The 2019 Earl Davie Symposium – Expanding the horizons of blood research

By Dr. Shawna Stanwood, Jefferies Lab & Sreeparna Vappala, PhD Student, Kizhakkedathu Lab

The Earl Davie Symposium is an annual Centre for Blood Research (CBR) event in honour of Dr. Earl Davie, a pioneer in deciphering blood coagulation at the molecular level. (For more information on Dr. Davie, see the Canadian Blood Services R.E.D. blog here). This year’s Symposium was held on November 13, 2019, at the University of British Columbia (UBC) Robson Square. With Dr. Davie and his son in attendance, Dr. Ed Conway, Director of the CBR, opened the meeting and announced Dr. David Lillicrap from Queen’s University as the recipient of the first Naiman-Vickars Visiting Professorship in benign hematology. This Professorship was established by the late hematologists Drs. Sheldon Naiman and Linda Vickars. This duo spearheaded several hematology programs in the Vancouver area, and played an important role in the growth of CBR, establishing an endowment fund that supports research, education, and training at the Centre.

2019 Naiman-Vickars Visiting Professorship in Benign Hematology Dr. David Lillicrap (Queen’s University). All photo credits: Kitty Liu.

Following the announcement, Dr. Lillicrap delivered the first talk of the day on developments in hemophilia care, remarking that with the advent of long-circulating clotting factor substitutes, mimetic antibodies and gene therapy, the current decade is witnessing an unprecedented time of innovation in the clinical management of hemophilia. Dr. Joe Italiano (Harvard University) then gave some exciting insights into how his team is generating platelets in vitro from induced pluripotent stem cells using bio-inspired technologies.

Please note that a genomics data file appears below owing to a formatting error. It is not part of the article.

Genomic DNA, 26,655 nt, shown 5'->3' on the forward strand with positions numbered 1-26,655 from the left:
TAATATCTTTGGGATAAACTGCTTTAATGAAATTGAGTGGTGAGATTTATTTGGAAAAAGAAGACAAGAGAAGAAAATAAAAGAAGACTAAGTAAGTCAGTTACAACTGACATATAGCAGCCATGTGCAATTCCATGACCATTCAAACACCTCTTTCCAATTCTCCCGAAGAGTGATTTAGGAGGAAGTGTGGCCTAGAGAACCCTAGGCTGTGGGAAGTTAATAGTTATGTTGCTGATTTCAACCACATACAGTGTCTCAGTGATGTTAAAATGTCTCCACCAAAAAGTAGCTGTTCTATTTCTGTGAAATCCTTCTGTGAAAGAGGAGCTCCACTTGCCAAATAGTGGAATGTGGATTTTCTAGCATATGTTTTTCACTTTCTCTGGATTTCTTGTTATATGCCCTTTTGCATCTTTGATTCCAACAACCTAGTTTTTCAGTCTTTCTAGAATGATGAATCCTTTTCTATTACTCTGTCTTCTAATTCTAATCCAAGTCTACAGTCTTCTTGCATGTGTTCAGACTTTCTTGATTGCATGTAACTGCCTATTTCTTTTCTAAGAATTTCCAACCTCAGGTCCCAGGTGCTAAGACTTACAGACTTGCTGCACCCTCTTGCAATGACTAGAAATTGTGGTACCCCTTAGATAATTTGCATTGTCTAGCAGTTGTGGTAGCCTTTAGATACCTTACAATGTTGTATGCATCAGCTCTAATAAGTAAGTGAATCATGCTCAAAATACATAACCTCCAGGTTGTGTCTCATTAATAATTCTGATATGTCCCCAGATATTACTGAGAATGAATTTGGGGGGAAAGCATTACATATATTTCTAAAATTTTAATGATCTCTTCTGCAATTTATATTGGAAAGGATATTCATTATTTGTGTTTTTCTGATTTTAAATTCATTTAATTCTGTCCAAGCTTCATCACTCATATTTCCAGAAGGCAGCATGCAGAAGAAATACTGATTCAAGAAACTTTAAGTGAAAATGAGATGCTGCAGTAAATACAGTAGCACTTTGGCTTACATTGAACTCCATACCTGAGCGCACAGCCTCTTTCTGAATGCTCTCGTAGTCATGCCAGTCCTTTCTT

The last talk before the coffee session was by Dr. Jorge Di Paola (Washington University in St. Louis), who spoke about genomic discovery approaches for inherited bleeding disorders. He commented that the reduced costs and advancements in genome sequencing have led to a quantum leap in the understanding of these disorders.

The coffee break was a hyper-efficient one filled with poster presentations and opportunities to network. CBR trainees often have the privilege to meet world-class experts and share their research with them. However, this year, through the Naiman-Vickars Endowment Fund, CBR was able to support 13 out-of-town trainees’ participation at this Symposium with travel awards. This also allowed the CBR researchers to learn more about the research accomplishments from other universities.

Keynote Speaker Dr. Nancy Berliner (Harvard University).

Shifting gears from the research talks, the post-coffee break session gave all a chance to listen to a patient’s perspective on hemophagocytic lymphohistiocytosis (HLH). Joseph Banagan was diagnosed with HLH, a rare medical condition that causes one’s immune system to be hyperactive. He captivated the audience with his positivity while sharing the story of his successful battle against this disease. His case and treatment strategies were then discussed by Dr. Deonne Guiran of UBC. Rounding up the morning invited speaker talks, keynote speaker Dr. Nancy Berliner (Harvard University) gave a comprehensive account of the diagnosis, prognosis and treatment of HLH in adults, highlighting the clinical differences between pediatric and adult HLH.

This led the way to the much-anticipated shotgun talks by poster presenters. Presenters came up with creative ways to summarize their research into a 30-second-long spiel. Many first-time Earl Davie Symposium presenters said that they enjoyed the shotgun talks, with Rida Malik from McMaster University commenting, “Shotgun talks pushed us to give the best message from our research.”